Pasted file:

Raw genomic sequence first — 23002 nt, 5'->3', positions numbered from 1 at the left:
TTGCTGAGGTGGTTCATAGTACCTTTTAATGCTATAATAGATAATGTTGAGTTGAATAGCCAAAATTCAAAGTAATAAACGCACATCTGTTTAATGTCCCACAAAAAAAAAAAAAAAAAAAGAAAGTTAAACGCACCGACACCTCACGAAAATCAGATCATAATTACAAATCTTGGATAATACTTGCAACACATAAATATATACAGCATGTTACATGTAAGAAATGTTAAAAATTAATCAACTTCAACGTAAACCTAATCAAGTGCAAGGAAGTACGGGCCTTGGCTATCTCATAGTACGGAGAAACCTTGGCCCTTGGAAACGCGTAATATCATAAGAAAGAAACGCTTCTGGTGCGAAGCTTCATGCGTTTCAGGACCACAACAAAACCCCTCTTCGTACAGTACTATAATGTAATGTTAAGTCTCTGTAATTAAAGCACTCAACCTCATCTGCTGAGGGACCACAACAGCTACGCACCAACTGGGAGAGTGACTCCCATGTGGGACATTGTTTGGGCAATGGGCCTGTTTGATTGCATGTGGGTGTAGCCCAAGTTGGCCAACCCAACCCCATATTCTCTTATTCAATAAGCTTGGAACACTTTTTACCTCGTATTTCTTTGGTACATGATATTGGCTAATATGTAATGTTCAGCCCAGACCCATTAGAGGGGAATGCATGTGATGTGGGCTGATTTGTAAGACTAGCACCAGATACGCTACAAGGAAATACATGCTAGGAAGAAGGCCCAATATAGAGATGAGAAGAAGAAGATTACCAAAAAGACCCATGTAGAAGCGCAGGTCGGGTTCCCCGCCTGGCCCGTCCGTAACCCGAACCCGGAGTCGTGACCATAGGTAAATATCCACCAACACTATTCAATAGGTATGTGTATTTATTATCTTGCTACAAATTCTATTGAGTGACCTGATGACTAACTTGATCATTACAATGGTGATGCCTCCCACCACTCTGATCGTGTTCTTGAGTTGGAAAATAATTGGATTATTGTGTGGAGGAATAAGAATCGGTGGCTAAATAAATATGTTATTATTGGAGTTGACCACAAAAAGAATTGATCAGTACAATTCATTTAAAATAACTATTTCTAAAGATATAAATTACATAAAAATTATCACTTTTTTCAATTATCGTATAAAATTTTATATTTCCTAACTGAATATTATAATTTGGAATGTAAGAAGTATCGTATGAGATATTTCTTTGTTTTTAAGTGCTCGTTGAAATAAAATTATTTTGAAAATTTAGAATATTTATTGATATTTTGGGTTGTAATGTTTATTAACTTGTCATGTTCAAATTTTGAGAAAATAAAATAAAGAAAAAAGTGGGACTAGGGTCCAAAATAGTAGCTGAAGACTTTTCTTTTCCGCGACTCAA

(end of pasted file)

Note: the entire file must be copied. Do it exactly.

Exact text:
Raw genomic sequence first — 23002 nt, 5'->3', positions numbered from 1 at the left:
TTGCTGAGGTGGTTCATAGTACCTTTTAATGCTATAATAGATAATGTTGAGTTGAATAGCCAAAATTCAAAGTAATAAACGCACATCTGTTTAATGTCCCACAAAAAAAAAAAAAAAAAAAGAAAGTTAAACGCACCGACACCTCACGAAAATCAGATCATAATTACAAATCTTGGATAATACTTGCAACACATAAATATATACAGCATGTTACATGTAAGAAATGTTAAAAATTAATCAACTTCAACGTAAACCTAATCAAGTGCAAGGAAGTACGGGCCTTGGCTATCTCATAGTACGGAGAAACCTTGGCCCTTGGAAACGCGTAATATCATAAGAAAGAAACGCTTCTGGTGCGAAGCTTCATGCGTTTCAGGACCACAACAAAACCCCTCTTCGTACAGTACTATAATGTAATGTTAAGTCTCTGTAATTAAAGCACTCAACCTCATCTGCTGAGGGACCACAACAGCTACGCACCAACTGGGAGAGTGACTCCCATGTGGGACATTGTTTGGGCAATGGGCCTGTTTGATTGCATGTGGGTGTAGCCCAAGTTGGCCAACCCAACCCCATATTCTCTTATTCAATAAGCTTGGAACACTTTTTACCTCGTATTTCTTTGGTACATGATATTGGCTAATATGTAATGTTCAGCCCAGACCCATTAGAGGGGAATGCATGTGATGTGGGCTGATTTGTAAGACTAGCACCAGATACGCTACAAGGAAATACATGCTAGGAAGAAGGCCCAATATAGAGATGAGAAGAAGAAGATTACCAAAAAGACCCATGTAGAAGCGCAGGTCGGGTTCCCCGCCTGGCCCGTCCGTAACCCGAACCCGGAGTCGTGACCATAGGTAAATATCCACCAACACTATTCAATAGGTATGTGTATTTATTATCTTGCTACAAATTCTATTGAGTGACCTGATGACTAACTTGATCATTACAATGGTGATGCCTCCCACCACTCTGATCGTGTTCTTGAGTTGGAAAATAATTGGATTATTGTGTGGAGGAATAAGAATCGGTGGCTAAATAAATATGTTATTATTGGAGTTGACCACAAAAAGAATTGATCAGTACAATTCATTTAAAATAACTATTTCTAAAGATATAAATTACATAAAAATTATCACTTTTTTCAATTATCGTATAAAATTTTATATTTCCTAACTGAATATTATAATTTGGAATGTAAGAAGTATCGTATGAGATATTTCTTTGTTTTTAAGTGCTCGTTGAAATAAAATTATTTTGAAAATTTAGAATATTTATTGATATTTTGGGTTGTAATGTTTATTAACTTGTCATGTTCAAATTTTGAGAAAATAAAATAAAGAAAAAAGTGGGACTAGGGTCCAAAATAGTAGCTGAAGACTTTTCTTTTCCGCGACTCAA